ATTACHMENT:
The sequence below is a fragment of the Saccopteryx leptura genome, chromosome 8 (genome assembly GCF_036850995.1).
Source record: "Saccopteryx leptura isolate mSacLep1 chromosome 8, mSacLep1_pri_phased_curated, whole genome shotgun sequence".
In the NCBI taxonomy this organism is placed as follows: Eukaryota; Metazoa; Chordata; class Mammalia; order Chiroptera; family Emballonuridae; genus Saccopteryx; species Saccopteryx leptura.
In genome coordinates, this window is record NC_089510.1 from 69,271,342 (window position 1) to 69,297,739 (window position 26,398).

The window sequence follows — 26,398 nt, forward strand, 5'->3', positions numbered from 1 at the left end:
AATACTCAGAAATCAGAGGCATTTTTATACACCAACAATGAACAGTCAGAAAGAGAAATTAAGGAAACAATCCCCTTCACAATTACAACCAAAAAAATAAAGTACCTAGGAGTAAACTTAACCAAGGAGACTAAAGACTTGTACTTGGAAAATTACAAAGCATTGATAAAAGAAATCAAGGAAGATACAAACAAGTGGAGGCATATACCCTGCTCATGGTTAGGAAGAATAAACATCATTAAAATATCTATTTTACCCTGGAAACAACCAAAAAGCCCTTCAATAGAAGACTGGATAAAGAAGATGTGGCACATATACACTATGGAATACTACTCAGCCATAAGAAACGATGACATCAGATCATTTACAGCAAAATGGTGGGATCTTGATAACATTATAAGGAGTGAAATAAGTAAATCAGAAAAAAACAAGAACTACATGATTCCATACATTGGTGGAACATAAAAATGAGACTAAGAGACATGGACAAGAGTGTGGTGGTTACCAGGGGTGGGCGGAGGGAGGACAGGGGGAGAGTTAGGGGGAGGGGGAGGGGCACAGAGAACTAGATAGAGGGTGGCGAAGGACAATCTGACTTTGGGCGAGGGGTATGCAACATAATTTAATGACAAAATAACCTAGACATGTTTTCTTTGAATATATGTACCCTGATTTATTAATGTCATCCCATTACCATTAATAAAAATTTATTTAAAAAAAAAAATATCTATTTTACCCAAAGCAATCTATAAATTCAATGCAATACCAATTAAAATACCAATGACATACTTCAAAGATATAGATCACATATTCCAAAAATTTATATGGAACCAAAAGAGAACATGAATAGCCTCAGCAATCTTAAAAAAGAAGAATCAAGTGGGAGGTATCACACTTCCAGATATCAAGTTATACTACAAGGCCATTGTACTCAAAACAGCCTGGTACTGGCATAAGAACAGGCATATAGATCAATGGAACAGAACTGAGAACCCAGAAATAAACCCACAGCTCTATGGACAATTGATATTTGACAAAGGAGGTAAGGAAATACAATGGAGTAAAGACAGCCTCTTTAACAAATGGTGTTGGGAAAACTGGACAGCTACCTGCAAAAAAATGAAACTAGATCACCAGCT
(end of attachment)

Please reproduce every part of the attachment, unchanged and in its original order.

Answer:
The sequence below is a fragment of the Saccopteryx leptura genome, chromosome 8 (genome assembly GCF_036850995.1).
Source record: "Saccopteryx leptura isolate mSacLep1 chromosome 8, mSacLep1_pri_phased_curated, whole genome shotgun sequence".
In the NCBI taxonomy this organism is placed as follows: Eukaryota; Metazoa; Chordata; class Mammalia; order Chiroptera; family Emballonuridae; genus Saccopteryx; species Saccopteryx leptura.
In genome coordinates, this window is record NC_089510.1 from 69,271,342 (window position 1) to 69,297,739 (window position 26,398).

The window sequence follows — 26,398 nt, forward strand, 5'->3', positions numbered from 1 at the left end:
AATACTCAGAAATCAGAGGCATTTTTATACACCAACAATGAACAGTCAGAAAGAGAAATTAAGGAAACAATCCCCTTCACAATTACAACCAAAAAAATAAAGTACCTAGGAGTAAACTTAACCAAGGAGACTAAAGACTTGTACTTGGAAAATTACAAAGCATTGATAAAAGAAATCAAGGAAGATACAAACAAGTGGAGGCATATACCCTGCTCATGGTTAGGAAGAATAAACATCATTAAAATATCTATTTTACCCTGGAAACAACCAAAAAGCCCTTCAATAGAAGACTGGATAAAGAAGATGTGGCACATATACACTATGGAATACTACTCAGCCATAAGAAACGATGACATCAGATCATTTACAGCAAAATGGTGGGATCTTGATAACATTATAAGGAGTGAAATAAGTAAATCAGAAAAAAACAAGAACTACATGATTCCATACATTGGTGGAACATAAAAATGAGACTAAGAGACATGGACAAGAGTGTGGTGGTTACCAGGGGTGGGCGGAGGGAGGACAGGGGGAGAGTTAGGGGGAGGGGGAGGGGCACAGAGAACTAGATAGAGGGTGGCGAAGGACAATCTGACTTTGGGCGAGGGGTATGCAACATAATTTAATGACAAAATAACCTAGACATGTTTTCTTTGAATATATGTACCCTGATTTATTAATGTCATCCCATTACCATTAATAAAAATTTATTTAAAAAAAAAAATATCTATTTTACCCAAAGCAATCTATAAATTCAATGCAATACCAATTAAAATACCAATGACATACTTCAAAGATATAGATCACATATTCCAAAAATTTATATGGAACCAAAAGAGAACATGAATAGCCTCAGCAATCTTAAAAAAGAAGAATCAAGTGGGAGGTATCACACTTCCAGATATCAAGTTATACTACAAGGCCATTGTACTCAAAACAGCCTGGTACTGGCATAAGAACAGGCATATAGATCAATGGAACAGAACTGAGAACCCAGAAATAAACCCACAGCTCTATGGACAATTGATATTTGACAAAGGAGGTAAGGAAATACAATGGAGTAAAGACAGCCTCTTTAACAAATGGTGTTGGGAAAACTGGACAGCTACCTGCAAAAAAATGAAACTAGATCACCAGCT